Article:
We always provide a free quote, so give as a ring and let’s discuss your dream landscape.

2014 Yard, Garden, and Patio Show Photo Review

Well, we are excited to have completed our most ambitious endeavor yet at the Yard, Garden, and Patio Show just a few weeks ago. With months and months of planning, the All Oregon Landscaping team put up a display that left most show-goers swooning. Complete with spaces for everyone in the family, this landscape design was polished, refined, and well thought out. Tony Prunty created the “hardscape layout” of the garden’s base and Elida Rivera finalized the design in a fabulous “team effort.”  We are lucky to have both of them as part of the All Oregon Landscaping team.

The week leading up to the opening of the show is hectic at best, and it takes a lot of organization skills to pull off such a grand design implemented in four days.  Thanks to Tony Prunty and our fabulous crew, our design came together right on time, and with every detail executed seamlessly. At the end of a long week of preparations, it is time for the judges to have their say.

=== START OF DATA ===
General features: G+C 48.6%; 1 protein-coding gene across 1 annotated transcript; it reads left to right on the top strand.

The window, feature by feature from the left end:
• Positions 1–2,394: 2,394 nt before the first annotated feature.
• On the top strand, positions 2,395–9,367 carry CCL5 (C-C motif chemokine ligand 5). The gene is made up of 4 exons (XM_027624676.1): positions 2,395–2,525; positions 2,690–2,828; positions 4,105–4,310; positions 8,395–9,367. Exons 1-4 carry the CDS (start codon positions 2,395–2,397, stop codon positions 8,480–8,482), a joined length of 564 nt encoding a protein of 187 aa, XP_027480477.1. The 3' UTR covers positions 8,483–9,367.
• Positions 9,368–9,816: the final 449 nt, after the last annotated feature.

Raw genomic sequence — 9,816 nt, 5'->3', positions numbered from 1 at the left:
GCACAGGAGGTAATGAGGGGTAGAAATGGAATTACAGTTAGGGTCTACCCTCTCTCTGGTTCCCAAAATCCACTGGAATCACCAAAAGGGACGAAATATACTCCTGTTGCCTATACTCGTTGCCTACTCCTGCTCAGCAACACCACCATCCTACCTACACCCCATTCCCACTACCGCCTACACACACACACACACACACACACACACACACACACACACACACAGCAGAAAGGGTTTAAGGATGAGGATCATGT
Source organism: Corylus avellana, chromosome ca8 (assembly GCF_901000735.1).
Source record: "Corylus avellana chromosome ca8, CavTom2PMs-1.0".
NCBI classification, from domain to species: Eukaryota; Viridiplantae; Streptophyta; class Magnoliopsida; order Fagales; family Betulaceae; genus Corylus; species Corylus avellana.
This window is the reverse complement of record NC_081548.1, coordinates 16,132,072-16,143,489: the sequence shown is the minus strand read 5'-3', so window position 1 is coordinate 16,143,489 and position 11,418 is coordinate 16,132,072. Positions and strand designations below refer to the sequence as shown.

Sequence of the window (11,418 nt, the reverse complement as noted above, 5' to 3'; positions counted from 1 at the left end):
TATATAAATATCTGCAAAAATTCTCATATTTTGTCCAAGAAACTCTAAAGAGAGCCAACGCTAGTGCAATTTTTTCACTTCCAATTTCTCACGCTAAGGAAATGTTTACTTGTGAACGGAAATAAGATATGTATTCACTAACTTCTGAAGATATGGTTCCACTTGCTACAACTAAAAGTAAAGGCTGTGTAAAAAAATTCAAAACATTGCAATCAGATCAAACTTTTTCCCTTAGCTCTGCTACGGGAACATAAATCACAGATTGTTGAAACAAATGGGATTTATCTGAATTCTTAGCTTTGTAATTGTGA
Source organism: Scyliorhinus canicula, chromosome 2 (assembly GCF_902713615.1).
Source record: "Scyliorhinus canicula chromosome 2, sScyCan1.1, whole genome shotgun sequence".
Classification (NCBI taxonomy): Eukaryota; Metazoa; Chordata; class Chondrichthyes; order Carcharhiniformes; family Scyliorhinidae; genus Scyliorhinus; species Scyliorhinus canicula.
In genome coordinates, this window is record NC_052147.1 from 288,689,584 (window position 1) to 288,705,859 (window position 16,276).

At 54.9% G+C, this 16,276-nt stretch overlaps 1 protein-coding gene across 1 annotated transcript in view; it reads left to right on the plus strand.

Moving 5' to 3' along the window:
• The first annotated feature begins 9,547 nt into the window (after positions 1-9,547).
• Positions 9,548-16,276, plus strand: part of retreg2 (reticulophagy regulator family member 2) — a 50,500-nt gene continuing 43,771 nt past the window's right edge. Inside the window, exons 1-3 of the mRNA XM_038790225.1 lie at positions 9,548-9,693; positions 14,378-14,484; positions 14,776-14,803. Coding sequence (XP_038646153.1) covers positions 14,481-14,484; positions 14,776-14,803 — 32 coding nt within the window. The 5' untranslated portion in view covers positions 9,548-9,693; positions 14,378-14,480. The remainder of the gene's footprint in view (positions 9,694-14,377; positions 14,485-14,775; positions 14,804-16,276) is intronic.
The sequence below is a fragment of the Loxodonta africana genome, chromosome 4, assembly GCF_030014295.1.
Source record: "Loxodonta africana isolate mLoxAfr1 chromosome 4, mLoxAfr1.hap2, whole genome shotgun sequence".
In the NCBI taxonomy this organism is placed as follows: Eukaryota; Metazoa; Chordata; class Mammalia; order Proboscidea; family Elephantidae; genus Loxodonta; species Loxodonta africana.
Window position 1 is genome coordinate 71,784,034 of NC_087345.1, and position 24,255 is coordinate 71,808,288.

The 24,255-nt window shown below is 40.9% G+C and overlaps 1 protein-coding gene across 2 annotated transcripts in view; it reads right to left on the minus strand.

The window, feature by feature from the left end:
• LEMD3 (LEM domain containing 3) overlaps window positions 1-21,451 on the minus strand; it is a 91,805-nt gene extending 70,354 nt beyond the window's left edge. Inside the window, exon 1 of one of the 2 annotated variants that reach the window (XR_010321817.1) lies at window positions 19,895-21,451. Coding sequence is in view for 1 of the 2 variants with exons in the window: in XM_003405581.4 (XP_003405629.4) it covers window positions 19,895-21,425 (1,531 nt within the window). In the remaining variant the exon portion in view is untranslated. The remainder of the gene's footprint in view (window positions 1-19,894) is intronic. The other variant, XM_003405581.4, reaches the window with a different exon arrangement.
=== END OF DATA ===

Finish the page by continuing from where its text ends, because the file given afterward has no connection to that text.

The Judging Process at the Yard, Garden, and Patio Show

The judging process at the show is a bit different than you might think. Every display is set up without any signage or representation of which company has designed which display. The three judges were hand selected from outside the Portland Metropolitan Area.  They are all professionals within the landscaping industry, such as published authors, landscape architects, horticulturalists, and highly sought after “guest speakers” that fully understand all of the elements that are essential in developing and implementing an award-winning garden.  The judging was performed prior to the show opening to the public on that Friday morning.  They judges were able to experience and critique each display and pour over the details and design elements implemented in each garden.  In the end, the process of choosing which displays receive awards is done without any of the judges having any inkling as to who is responsible for each design.